I have been discussing, elsewhere on the web, the concept of Pansexuality.
|Nothing to do with this guy.|
It was on a fairly vanilla non-kinky forum, and the main question was “So how is being pansexual any different from being bisexual?”
I identify as bisexual and am pretty ignorant regarding pansexuality so I thought it a pretty fair (and very interesting) question.
And as far as I understand it (and please correct me if I am wrong. I would love to discuss this with someone with a better understanding of these things than me), there isn’t much difference between bisexuality and pansexuality. A lot of it is down to semantics. Using the prefix “bi-” when referring to one’s sexuality suggests an acceptance that one’s sex is one of a limited number of options. Two options. You’re male or you’re female. Tick the fucking box.
Life, love, sex and gender are more complicated than that. Potential lovers could be trans, intersex or just downright refuse to align themselves to one particular gender. (Or they could be asexual, of course. Personally, I couldn’t date an asexual person. I am a as-much-as-possible-sexual. It wouldn’t be fair on either of us.)
Pansexuals seem to want to establish themselves as more accepting than people of other sexualities. It’s a fair point I guess. Except, no it really isn’t. I have done a bit of reading and it seems that “willingness to date transgender people” seems to be a pretty key point in people who identify as pansexual. Surely that carries with it an assumption that anyone who calls themselves heterosexual, homosexual or bisexual aren’t OK with dating anyone transgender? When did that get decided? Did I miss another memo?
I consider myself bisexual because I am really not that bothered whether someone has a vagina or a penis. They could be entirely smooth down there like a Ken doll and that would be fine if they were interesting and funny and really into spanking.
|I’m not saying this is a thing of mine, by the way.|
Not only that, I actually think that everyone’s at least a tiny bit bisexual. There are six billion people on the planet. Those of you who have met your “other half” probably did so at school or university or work. You probably managed to meet someone within a hundred miles of wherever you were in any case. If you subscribe to the idea that there is only one person in the world for you, you were pretty bloody lucky. I imagine that even the most loved-up of you committed, exclusive, monogamous types probably realise that there are a thousand or so people on this planet that you could have loved just as much. You don’t need to go looking for them because what you have is pretty damned special. But you know, as much as you might consider yourself heterosexual or homosexual, there’s got to be a chance that at least one of those thousand or so hypothetical lovers is a different sex to the one you were expecting.
|One of these people wold be perfect for you.|
I would potentially be up for dating someone who was transgender. It hasn’t really come up so far. Although, I did have a trans woman contact me on OKCupid a few months ago. She was eighteen years old. I don’t normally reply to people who are quite so far out of my preferred age range but I was intrigued by her profile picture. She had photoshopped her nose out of all existence. I checked out the rest of her pictures and about two thirds of them had big smeary blurry splodges in the middle of her face where her nose should have been. The other third showed a perfectly attractive teenage girl with an entirely reasonable nose. So, feeling all mumsy, I messaged her telling her that she didn’t need to photoshop her pictures like that and that she looked lovely. (And mentioned that, by the way, she was waaay too young for me but, you know, good luck with everything. Because you know, I may be everything-sexual but I definitely don’t date people younger than my daughter,) When she responded telling me she was trans, I did have a bit of a panic that my well-meaning “Just be happy with who you are!” comments were a bit insensitive.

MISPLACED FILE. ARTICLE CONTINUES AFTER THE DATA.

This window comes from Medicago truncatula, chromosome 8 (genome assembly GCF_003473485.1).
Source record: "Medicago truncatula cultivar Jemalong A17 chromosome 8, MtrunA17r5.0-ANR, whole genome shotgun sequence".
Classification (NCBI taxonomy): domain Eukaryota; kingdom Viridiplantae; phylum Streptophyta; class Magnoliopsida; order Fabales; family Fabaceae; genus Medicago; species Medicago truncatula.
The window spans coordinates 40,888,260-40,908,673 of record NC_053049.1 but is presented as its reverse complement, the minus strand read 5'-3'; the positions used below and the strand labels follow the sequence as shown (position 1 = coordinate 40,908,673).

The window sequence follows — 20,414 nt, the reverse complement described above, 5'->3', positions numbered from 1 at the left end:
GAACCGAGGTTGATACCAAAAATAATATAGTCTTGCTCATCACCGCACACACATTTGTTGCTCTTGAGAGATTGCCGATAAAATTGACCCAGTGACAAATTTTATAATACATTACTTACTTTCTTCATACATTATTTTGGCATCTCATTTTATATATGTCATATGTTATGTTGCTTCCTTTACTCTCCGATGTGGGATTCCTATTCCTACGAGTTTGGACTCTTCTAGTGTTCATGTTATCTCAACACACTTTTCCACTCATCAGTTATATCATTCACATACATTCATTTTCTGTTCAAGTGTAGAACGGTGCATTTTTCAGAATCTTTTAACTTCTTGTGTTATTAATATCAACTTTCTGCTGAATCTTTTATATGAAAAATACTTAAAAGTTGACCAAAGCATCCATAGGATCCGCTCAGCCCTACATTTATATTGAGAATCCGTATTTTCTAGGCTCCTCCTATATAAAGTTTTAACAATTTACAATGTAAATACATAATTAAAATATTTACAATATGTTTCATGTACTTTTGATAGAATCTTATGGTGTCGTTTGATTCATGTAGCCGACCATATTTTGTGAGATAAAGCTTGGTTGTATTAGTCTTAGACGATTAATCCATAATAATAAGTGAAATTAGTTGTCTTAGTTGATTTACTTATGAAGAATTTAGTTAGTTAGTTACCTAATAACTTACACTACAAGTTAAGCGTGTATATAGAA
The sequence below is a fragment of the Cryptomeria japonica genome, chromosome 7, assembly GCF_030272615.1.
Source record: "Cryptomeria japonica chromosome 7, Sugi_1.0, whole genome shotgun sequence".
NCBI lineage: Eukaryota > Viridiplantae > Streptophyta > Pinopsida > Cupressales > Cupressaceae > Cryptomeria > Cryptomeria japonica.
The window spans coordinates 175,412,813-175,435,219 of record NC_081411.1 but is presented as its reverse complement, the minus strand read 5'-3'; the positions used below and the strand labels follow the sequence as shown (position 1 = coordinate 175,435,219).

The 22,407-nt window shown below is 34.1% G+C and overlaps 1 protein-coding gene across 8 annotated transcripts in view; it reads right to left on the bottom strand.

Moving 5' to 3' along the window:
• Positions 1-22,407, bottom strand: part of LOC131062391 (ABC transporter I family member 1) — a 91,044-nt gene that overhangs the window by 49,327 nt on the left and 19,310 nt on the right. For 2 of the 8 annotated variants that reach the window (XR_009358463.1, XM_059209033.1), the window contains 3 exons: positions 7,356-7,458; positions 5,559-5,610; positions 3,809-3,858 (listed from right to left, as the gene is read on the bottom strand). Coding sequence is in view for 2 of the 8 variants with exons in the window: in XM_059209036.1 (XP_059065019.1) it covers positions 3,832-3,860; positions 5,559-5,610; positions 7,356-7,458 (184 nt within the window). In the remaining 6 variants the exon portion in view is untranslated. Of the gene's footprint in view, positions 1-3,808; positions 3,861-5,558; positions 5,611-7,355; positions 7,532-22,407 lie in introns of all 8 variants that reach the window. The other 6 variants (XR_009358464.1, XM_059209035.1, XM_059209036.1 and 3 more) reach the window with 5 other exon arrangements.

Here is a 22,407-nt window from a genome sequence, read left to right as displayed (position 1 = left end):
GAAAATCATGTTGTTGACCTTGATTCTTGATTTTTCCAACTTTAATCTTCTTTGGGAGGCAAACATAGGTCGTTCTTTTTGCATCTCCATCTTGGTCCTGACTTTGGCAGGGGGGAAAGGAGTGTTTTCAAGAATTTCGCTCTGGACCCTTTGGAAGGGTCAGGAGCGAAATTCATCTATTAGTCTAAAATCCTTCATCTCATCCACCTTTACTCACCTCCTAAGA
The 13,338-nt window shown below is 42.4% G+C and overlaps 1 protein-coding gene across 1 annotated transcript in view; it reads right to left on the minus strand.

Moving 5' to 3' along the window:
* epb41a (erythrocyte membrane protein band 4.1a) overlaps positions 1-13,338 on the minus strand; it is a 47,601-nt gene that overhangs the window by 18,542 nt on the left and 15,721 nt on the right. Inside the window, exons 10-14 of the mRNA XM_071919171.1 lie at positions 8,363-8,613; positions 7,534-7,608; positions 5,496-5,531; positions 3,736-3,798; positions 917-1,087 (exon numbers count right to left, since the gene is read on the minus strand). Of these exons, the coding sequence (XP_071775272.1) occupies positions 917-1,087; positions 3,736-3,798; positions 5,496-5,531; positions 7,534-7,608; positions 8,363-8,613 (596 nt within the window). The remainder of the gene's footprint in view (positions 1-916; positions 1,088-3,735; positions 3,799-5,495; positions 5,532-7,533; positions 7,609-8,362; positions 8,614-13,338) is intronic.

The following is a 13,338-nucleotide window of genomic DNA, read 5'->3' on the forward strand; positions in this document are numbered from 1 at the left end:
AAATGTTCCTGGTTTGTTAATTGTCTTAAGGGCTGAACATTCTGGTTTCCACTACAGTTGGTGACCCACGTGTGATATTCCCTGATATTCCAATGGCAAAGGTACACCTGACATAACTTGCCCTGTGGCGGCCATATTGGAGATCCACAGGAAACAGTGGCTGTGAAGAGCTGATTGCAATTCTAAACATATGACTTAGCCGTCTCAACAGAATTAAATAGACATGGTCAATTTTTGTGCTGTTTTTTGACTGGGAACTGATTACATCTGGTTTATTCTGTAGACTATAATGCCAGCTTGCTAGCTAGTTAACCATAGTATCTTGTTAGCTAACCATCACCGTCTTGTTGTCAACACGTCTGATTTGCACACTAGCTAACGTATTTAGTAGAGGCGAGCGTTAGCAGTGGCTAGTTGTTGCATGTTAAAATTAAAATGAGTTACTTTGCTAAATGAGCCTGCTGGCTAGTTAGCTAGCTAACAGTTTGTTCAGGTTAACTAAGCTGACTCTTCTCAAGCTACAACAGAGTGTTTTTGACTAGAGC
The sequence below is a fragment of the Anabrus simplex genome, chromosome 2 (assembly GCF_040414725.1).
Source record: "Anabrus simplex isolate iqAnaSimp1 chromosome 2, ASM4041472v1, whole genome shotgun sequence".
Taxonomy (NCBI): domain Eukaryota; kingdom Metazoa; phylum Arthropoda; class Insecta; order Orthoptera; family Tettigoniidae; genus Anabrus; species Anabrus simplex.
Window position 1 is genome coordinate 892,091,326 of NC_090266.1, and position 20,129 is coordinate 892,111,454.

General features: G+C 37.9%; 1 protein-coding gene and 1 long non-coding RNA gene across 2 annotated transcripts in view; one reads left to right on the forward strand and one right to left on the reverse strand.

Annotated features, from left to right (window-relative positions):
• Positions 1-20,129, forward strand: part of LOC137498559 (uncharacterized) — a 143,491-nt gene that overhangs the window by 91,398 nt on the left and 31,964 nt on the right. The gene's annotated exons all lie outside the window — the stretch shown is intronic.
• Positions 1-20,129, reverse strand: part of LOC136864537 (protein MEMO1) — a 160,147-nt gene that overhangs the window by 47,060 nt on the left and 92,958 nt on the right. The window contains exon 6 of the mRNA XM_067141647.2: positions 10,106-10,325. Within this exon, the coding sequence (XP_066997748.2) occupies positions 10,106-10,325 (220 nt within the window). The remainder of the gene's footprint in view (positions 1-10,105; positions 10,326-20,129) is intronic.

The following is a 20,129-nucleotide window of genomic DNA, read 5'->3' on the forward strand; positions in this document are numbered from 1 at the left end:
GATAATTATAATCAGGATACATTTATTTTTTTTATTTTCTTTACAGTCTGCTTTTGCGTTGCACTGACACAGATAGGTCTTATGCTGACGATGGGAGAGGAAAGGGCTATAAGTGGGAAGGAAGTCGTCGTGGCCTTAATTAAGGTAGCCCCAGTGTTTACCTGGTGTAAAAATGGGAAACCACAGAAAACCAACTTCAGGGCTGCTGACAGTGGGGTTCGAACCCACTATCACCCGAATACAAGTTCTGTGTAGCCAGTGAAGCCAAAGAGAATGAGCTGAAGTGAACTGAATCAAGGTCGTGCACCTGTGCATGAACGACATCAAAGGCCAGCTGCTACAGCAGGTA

Obviously, I think that people should be able to identify their sexuality any way they damn well please. What’s the alternative? Some kind of “Sexuality Police”?
That said, there was an involuntary eye-roll when I came across the term “Demisexual”. Demisexuals apparently consider an emotional attachment more important than a sexual one. Well, bully for you. That’s not a sexual preference, that’s a lifestyle choice. Do self-proclaimed demisexuals really think that heterosexuals and homosexuals just go around fucking people of the opposite or their own sex indiscriminately?
So, what should I be calling myself? Because as far as I can see, both ‘bisexual’ and ‘pansexual’ seem to be appropriate. Fetlife offers ‘pansexual’ as an option in its fairly comprehensive drop-down list. But if I decide to be pan- rather than bi- in my sexual preferences then I have removed myself from the LGBT in-group and everyone knows that’s a pretty cool group to be hovering round the fringes of.
I think when it comes down to it, I have to decide what’s really important in my life. And what’s most important to me is being a total, fucking grammar pedant.
You see, the prefixes hetero and homo derive from Ancient Greek. (Heteros meaning ‘other’ and Homos meaning ‘same’.) Pan (meaning ‘all) is also Greek in origin.
Bi, on the other hand, is Latin. The equivalent Greek prefix is Di.
I have, therefore, decided to consider myself Disexual. For smug dictionary-based reasons. Happy to shag anyone who is as fascinated by the etymology of words as I am. I shall be emailing Fetlife and asking them to update their drop-down list forthwith.
|This, apparently, is my sexuality.|